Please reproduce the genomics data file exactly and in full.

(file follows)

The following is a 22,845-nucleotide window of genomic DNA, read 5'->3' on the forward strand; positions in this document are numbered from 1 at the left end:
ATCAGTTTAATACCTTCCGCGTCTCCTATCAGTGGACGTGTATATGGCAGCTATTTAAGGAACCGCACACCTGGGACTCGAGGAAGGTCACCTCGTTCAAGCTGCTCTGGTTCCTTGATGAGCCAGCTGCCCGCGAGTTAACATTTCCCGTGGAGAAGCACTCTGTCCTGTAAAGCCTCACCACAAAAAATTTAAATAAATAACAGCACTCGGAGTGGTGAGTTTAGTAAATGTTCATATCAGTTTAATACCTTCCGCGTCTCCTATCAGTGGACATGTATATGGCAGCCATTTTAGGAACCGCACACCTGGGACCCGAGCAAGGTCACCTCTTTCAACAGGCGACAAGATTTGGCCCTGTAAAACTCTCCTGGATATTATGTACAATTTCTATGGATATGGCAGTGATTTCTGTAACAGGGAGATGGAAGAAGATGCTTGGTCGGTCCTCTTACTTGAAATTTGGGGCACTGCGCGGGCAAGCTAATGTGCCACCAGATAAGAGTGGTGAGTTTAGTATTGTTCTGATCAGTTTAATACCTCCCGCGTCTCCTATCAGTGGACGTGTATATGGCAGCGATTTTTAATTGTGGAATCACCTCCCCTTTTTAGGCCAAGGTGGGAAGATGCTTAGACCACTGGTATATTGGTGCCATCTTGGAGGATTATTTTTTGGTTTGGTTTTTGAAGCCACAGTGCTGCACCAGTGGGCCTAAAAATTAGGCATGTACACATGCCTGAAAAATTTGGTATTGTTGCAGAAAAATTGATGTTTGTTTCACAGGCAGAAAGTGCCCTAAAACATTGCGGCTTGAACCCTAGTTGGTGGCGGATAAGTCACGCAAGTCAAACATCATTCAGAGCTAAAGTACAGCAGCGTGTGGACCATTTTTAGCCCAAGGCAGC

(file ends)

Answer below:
The following is a 22,845-nucleotide window of genomic DNA, read 5'->3' on the forward strand; positions in this document are numbered from 1 at the left end:
ATCAGTTTAATACCTTCCGCGTCTCCTATCAGTGGACGTGTATATGGCAGCTATTTAAGGAACCGCACACCTGGGACTCGAGGAAGGTCACCTCGTTCAAGCTGCTCTGGTTCCTTGATGAGCCAGCTGCCCGCGAGTTAACATTTCCCGTGGAGAAGCACTCTGTCCTGTAAAGCCTCACCACAAAAAATTTAAATAAATAACAGCACTCGGAGTGGTGAGTTTAGTAAATGTTCATATCAGTTTAATACCTTCCGCGTCTCCTATCAGTGGACATGTATATGGCAGCCATTTTAGGAACCGCACACCTGGGACCCGAGCAAGGTCACCTCTTTCAACAGGCGACAAGATTTGGCCCTGTAAAACTCTCCTGGATATTATGTACAATTTCTATGGATATGGCAGTGATTTCTGTAACAGGGAGATGGAAGAAGATGCTTGGTCGGTCCTCTTACTTGAAATTTGGGGCACTGCGCGGGCAAGCTAATGTGCCACCAGATAAGAGTGGTGAGTTTAGTATTGTTCTGATCAGTTTAATACCTCCCGCGTCTCCTATCAGTGGACGTGTATATGGCAGCGATTTTTAATTGTGGAATCACCTCCCCTTTTTAGGCCAAGGTGGGAAGATGCTTAGACCACTGGTATATTGGTGCCATCTTGGAGGATTATTTTTTGGTTTGGTTTTTGAAGCCACAGTGCTGCACCAGTGGGCCTAAAAATTAGGCATGTACACATGCCTGAAAAATTTGGTATTGTTGCAGAAAAATTGATGTTTGTTTCACAGGCAGAAAGTGCCCTAAAACATTGCGGCTTGAACCCTAGTTGGTGGCGGATAAGTCACGCAAGTCAAACATCATTCAGAGCTAAAGTACAGCAGCGTGTGGACCATTTTTAGCCCAAGGCAGC